Wednesday, July 11, 2012

Compact, Portable, Stationery Kit. I'm all about Compact and Portable, Aren't I?

As I mentioned yesterday, I'm in the process of sharing the rest of the crafts I did for SYTYC.  This project was for Kids Can Do, and that's the week I was booted so you only have to see one more post related to SYTYC projects! (Since I had my Hardware Store project done already...)

I admitted earlier that I was a little bummed I went out on this one.  Had I gone out on the Sun Tent, I honestly would have understood because while it wasn't a fail, it also wasn't awesome.  But I really fell in love with this craft for Kids Can Do, and one of the things I liked best about it was that it was something the kids could DO - as in MAKE - and something the kids could DO - as in USE.

Now, before I carry on, I have a sad little tale for you.  During the run of SYTYC, my daughter pulled my camera off of the table and broke it beyond repair.  I didn't have another camera, and was using my iphone for all my pictures.  (That's just the exposition.  Now that you're all caught up, the real story starts here):  I began work on this baby by carving the erasers into shapes - to make sure I could actually do it.  I had lost my x-acto and was using a rather unwieldy craft knife.  Well, what happened next is documented here and resulted in stitches.  No matter!  The show must go on, right?!  So I persevered.  I was taking photos with my phone as I went, so I could make a nice little tutorial for you.  Now, here comes the REALLY sad part.  In the midst of all this hubbub, my phone died its final death.  It's still a mystery as to what actually happened, but there was absolutely no hope of resuscitation.  While I waited for it to be fixed, I used my husbands phone for pictures.  When I got my phone back, they informed me that there were several things that were irretrievable, among them many of my photos.  You see where this is going, right?  Alas, the truly devastating news is that the tutorial pictures were erased.  I must, therefore, do my best to describe the method behind my madness while showing you close ups that - while fairly decent for a phone camera - aren't nearly as good as they could have been had mini not broken my camera in the first place.  Phew.  The End.

I started with two very old books I had stashed away for the purpose of repurposing.  I laid everything out on top of one to make sure it would all fit.  One of the biggest things to pay attention to is the spine - is the book thick enough to accommodate the thickness of everything you'll attach inside?  The second book must be smaller than the first.  Both need to be hardcover.  When I was sure it would not only fit, but also CLOSE, I forged ahead.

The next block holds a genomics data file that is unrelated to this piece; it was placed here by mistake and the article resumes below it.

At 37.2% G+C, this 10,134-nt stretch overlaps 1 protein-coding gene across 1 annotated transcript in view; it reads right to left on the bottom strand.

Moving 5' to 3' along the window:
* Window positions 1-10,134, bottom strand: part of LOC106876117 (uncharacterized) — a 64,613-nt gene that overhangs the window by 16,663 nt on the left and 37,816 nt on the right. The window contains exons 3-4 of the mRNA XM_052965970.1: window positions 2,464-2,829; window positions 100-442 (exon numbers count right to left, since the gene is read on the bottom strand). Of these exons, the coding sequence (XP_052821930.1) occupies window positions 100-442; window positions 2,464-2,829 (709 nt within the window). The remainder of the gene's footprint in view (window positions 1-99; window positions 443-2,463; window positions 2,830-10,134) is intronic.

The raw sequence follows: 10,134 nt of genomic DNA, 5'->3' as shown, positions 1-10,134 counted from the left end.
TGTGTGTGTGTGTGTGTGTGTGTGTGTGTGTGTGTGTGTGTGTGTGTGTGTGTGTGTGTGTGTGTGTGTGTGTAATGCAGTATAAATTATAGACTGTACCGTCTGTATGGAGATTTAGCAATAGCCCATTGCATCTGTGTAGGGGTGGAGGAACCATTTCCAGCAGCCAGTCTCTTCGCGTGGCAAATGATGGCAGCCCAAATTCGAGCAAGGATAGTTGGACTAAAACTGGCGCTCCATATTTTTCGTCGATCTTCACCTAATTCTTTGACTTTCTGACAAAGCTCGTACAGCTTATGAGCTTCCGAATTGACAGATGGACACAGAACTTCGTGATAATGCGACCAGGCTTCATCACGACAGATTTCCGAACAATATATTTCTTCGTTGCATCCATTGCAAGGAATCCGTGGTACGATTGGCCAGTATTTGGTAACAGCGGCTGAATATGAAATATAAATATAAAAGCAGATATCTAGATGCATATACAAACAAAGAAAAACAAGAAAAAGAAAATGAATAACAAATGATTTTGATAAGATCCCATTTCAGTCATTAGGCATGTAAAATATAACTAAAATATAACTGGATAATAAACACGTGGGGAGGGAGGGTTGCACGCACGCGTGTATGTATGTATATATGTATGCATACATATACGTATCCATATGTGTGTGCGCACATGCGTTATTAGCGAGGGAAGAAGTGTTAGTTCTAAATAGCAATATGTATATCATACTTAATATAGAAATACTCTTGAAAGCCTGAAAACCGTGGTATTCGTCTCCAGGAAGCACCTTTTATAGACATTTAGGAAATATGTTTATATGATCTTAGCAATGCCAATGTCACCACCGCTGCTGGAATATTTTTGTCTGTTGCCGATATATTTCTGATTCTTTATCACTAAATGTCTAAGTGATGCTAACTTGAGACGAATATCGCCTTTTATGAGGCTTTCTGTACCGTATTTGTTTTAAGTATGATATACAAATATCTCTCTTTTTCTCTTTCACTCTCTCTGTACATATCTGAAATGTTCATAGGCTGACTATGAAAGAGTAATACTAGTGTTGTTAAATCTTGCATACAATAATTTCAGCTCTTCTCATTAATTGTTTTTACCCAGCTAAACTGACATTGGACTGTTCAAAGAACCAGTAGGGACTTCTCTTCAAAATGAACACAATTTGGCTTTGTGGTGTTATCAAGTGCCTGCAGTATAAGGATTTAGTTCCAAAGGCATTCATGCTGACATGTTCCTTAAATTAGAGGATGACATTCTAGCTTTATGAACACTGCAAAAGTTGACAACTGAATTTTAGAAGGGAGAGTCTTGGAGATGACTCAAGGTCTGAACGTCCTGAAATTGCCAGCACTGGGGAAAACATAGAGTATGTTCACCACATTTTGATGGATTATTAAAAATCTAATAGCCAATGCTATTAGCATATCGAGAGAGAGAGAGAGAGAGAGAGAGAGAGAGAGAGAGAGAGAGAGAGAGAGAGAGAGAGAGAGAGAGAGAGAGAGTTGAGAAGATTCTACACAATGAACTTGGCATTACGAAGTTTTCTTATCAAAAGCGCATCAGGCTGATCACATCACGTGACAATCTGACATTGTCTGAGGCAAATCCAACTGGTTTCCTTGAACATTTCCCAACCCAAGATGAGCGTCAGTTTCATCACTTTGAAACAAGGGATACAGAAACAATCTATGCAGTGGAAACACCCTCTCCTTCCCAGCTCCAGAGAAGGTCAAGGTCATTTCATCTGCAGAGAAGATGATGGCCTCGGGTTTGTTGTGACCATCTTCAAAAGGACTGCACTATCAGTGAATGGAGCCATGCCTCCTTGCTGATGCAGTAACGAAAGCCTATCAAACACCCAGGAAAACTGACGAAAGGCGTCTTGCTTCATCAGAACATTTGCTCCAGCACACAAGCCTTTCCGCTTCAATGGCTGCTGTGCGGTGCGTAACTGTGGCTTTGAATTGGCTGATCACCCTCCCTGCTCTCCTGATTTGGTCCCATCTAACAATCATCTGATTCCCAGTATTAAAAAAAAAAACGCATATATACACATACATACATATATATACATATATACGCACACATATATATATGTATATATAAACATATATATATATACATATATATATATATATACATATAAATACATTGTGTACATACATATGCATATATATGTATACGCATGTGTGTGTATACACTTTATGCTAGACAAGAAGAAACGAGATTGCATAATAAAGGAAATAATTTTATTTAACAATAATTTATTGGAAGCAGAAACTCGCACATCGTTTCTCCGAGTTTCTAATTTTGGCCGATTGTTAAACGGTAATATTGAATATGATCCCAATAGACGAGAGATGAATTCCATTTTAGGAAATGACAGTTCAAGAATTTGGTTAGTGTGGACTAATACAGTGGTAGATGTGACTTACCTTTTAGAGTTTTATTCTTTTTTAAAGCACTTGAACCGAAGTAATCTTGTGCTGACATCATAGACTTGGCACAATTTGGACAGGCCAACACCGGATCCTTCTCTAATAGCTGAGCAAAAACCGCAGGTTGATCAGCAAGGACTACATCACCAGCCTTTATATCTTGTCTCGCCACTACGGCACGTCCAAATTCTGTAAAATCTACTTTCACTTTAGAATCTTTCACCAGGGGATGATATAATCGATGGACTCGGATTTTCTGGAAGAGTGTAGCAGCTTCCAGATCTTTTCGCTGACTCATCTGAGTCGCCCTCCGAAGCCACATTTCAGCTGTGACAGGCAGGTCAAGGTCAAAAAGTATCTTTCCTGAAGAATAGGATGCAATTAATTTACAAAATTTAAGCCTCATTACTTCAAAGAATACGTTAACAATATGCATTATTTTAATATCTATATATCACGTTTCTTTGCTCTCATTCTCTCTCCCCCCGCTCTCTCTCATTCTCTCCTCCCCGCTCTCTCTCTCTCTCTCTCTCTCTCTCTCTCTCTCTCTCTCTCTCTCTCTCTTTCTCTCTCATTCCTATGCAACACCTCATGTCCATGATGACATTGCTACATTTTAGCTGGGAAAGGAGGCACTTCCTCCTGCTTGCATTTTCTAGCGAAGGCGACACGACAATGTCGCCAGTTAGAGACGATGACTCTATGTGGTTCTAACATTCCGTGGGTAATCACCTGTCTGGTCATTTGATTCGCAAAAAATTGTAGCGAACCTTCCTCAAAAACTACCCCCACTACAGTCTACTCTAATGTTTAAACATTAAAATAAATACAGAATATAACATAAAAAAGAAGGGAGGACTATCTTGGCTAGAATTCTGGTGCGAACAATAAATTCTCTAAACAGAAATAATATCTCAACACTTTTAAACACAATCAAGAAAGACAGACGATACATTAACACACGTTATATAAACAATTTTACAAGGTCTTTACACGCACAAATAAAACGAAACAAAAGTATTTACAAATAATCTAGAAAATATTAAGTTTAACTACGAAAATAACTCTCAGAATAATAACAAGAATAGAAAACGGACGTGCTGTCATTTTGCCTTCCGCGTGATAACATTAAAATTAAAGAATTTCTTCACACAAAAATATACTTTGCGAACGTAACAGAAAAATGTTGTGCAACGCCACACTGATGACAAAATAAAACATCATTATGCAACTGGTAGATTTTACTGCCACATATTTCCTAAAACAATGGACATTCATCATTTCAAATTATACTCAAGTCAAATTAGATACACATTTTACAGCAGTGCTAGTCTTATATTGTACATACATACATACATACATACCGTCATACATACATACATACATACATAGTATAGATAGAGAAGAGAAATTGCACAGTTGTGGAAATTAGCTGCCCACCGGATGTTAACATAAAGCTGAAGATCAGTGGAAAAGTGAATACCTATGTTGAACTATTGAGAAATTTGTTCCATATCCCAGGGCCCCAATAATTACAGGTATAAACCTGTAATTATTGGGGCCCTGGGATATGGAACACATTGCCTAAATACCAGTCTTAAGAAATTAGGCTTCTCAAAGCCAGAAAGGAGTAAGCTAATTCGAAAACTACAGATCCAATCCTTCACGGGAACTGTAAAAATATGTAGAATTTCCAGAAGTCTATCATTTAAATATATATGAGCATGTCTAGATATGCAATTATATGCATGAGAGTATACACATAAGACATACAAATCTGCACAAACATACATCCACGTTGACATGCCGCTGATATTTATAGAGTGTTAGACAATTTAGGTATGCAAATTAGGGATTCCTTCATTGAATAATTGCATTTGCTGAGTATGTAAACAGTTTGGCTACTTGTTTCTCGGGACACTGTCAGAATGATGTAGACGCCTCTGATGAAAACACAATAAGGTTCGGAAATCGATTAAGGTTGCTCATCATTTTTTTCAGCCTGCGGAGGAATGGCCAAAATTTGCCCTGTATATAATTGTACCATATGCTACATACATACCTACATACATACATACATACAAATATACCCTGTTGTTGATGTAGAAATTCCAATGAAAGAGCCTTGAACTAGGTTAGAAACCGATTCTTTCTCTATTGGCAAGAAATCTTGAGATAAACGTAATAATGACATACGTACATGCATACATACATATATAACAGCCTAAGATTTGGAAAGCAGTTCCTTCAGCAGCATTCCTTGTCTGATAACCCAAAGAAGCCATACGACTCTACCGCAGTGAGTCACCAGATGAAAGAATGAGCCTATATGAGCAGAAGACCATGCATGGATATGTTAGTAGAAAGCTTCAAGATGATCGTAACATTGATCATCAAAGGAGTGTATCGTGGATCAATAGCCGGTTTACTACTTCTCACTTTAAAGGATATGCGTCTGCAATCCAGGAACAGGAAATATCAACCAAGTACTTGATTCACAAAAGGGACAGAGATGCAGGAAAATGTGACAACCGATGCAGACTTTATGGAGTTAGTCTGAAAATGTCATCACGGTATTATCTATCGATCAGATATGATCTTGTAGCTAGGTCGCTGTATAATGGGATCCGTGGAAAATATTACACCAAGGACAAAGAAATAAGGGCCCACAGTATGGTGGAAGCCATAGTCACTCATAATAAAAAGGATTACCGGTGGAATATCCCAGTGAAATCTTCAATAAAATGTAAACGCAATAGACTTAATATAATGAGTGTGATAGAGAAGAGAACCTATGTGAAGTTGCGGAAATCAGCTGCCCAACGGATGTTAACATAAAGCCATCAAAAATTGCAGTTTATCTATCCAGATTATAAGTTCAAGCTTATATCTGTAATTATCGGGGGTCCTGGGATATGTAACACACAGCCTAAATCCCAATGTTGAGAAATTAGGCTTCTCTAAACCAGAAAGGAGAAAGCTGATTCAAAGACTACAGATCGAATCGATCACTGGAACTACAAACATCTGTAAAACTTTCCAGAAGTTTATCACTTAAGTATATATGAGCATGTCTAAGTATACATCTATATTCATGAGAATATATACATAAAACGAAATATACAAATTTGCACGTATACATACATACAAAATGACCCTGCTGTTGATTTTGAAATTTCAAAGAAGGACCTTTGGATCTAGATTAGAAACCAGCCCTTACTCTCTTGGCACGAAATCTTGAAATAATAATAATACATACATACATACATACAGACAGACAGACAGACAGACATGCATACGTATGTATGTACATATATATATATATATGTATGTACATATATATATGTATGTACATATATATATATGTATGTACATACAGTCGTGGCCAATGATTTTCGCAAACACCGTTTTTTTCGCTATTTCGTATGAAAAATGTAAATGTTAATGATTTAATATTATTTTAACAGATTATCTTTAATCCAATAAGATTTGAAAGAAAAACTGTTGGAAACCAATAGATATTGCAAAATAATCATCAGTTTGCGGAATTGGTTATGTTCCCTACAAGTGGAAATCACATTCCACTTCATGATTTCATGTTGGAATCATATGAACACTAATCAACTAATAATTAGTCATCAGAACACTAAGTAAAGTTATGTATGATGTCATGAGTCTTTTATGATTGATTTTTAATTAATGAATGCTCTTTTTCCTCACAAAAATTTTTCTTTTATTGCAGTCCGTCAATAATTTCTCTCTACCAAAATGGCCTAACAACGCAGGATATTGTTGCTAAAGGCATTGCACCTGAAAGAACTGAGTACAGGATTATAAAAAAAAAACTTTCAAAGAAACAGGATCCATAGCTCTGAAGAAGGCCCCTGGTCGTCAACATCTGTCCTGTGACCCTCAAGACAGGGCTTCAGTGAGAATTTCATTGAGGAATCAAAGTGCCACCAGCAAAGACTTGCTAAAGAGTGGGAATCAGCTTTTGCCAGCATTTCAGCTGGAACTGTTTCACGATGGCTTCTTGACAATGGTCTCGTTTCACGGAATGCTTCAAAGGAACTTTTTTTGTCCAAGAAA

First I carefully cut around the binding inside the book and removed the pages all at once.  I did this with the smaller book as well, then cut apart the front and back covers (only on the small one).
After measuring fabric for the outside of the book, I sprayed the outside with spray adhesive.  I laid the fabric down and wrapped the edges over the edges of the book, wrapping the corners like a present.  I made sure everything was secured with spray adhesive.  

For the closure, I cut a piece of elastic long enough to stretch in a loop from the back to the front of the book.  I used hot glue to glue it to the back edge in the center.  I also hot glued a piece of fabric over the elastic to hide the glue mess.  I tried to kind of line up the little piece with the rest of the fabric as far as pattern.

I cut a small strip of fabric and fed it into a button using a big, fat needle.  I tied it in a double knot.  I thought this looked a little more "finished" then just gluing on the button.  Then I used hot glue to adhere it to the front of the book, right across from where I hot glued the elastic.

The elastic stretches around it to hold the book closed.

I then measured some fabric for the inside of the book - giving myself some "seam allowance" so I could fold all of the edges to the backside of the fabric and have finished edges on the front side.  I sprayed the back of the fabric with spray adhesive and folded the edges over.  Then I sprayed the inside of the book and stuck the fabric down.